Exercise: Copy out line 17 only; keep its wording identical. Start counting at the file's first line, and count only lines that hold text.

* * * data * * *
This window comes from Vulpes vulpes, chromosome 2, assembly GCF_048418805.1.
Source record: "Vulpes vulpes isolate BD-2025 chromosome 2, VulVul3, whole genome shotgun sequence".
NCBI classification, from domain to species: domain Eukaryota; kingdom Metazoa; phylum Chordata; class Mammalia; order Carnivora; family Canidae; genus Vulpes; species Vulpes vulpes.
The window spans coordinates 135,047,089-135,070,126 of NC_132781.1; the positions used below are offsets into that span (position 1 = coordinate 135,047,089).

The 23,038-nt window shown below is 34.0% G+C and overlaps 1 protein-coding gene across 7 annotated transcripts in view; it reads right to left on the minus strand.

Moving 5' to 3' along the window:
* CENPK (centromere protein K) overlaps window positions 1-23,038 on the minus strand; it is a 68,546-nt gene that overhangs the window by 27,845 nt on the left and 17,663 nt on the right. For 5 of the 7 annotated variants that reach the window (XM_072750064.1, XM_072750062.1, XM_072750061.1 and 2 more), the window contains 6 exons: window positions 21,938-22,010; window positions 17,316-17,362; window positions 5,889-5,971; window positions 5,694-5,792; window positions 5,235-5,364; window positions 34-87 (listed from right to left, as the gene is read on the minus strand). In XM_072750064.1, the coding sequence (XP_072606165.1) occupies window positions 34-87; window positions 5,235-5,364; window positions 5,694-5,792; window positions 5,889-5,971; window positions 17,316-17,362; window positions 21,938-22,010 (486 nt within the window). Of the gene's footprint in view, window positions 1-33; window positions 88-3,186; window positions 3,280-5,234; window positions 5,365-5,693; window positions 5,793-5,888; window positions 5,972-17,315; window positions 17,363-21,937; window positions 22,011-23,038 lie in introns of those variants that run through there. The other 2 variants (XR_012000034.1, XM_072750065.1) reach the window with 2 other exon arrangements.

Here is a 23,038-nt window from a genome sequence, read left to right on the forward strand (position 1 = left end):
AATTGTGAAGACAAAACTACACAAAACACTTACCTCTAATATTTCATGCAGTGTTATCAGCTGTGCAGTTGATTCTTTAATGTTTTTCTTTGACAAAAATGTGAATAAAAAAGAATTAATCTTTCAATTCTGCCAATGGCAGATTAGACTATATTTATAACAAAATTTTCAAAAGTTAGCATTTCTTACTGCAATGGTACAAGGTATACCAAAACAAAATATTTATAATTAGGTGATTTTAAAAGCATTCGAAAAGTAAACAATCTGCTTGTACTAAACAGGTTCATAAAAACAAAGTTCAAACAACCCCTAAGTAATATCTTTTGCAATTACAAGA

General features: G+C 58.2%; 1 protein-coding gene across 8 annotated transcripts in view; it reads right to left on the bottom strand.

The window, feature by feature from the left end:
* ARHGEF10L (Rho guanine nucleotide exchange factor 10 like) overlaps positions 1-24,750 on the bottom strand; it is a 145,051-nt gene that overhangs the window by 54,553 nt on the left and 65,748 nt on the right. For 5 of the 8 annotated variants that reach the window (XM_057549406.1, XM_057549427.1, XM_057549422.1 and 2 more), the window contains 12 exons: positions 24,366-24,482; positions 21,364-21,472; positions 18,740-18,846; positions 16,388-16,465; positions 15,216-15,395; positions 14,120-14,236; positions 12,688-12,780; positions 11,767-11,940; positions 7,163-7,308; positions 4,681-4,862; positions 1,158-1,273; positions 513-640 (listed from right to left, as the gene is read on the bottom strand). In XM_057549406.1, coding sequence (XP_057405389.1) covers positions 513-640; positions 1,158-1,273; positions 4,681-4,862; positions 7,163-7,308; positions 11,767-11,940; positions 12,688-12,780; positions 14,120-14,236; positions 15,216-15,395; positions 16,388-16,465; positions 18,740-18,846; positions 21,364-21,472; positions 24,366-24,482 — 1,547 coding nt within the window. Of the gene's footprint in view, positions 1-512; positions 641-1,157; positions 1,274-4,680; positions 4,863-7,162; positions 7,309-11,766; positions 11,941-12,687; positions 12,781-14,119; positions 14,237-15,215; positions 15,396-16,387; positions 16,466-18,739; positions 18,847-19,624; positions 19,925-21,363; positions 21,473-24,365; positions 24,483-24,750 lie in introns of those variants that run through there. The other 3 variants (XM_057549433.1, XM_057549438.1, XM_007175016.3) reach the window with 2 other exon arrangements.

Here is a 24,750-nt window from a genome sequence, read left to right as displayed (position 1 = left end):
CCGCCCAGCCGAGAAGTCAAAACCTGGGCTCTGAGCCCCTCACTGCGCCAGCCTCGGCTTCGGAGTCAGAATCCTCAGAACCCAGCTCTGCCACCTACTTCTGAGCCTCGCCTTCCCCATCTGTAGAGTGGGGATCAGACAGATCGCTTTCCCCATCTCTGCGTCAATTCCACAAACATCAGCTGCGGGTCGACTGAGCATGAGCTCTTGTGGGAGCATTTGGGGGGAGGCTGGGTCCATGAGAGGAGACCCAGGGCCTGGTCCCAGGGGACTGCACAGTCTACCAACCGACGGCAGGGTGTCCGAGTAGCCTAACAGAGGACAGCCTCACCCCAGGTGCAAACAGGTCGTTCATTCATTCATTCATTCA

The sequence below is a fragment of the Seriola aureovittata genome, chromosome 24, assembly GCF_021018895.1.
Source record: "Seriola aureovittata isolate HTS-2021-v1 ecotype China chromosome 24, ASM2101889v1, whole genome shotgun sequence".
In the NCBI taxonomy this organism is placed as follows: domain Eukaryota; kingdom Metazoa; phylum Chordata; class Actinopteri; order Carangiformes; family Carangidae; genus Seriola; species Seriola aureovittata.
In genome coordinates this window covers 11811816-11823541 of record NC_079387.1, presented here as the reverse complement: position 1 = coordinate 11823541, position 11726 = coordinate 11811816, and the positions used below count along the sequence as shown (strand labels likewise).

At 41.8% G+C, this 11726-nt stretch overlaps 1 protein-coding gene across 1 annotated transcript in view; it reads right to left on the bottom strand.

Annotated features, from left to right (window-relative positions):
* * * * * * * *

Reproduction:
In the NCBI taxonomy this organism is placed as follows: domain Eukaryota; kingdom Metazoa; phylum Chordata; class Actinopteri; order Carangiformes; family Carangidae; genus Seriola; species Seriola aureovittata.